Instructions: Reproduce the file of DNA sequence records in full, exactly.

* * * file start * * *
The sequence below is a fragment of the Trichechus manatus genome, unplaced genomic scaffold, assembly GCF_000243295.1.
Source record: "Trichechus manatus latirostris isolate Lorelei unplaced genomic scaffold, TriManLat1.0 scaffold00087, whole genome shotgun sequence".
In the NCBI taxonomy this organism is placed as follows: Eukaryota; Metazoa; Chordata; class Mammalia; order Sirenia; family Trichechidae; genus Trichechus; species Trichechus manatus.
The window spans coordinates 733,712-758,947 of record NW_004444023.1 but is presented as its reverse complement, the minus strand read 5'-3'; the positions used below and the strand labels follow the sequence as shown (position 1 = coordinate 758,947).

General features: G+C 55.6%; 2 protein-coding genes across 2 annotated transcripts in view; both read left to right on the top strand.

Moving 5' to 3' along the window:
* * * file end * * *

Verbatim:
The sequence below is a fragment of the Trichechus manatus genome, unplaced genomic scaffold, assembly GCF_000243295.1.
Source record: "Trichechus manatus latirostris isolate Lorelei unplaced genomic scaffold, TriManLat1.0 scaffold00087, whole genome shotgun sequence".
In the NCBI taxonomy this organism is placed as follows: Eukaryota; Metazoa; Chordata; class Mammalia; order Sirenia; family Trichechidae; genus Trichechus; species Trichechus manatus.
The window spans coordinates 733,712-758,947 of record NW_004444023.1 but is presented as its reverse complement, the minus strand read 5'-3'; the positions used below and the strand labels follow the sequence as shown (position 1 = coordinate 758,947).

General features: G+C 55.6%; 2 protein-coding genes across 2 annotated transcripts in view; both read left to right on the top strand.

Moving 5' to 3' along the window: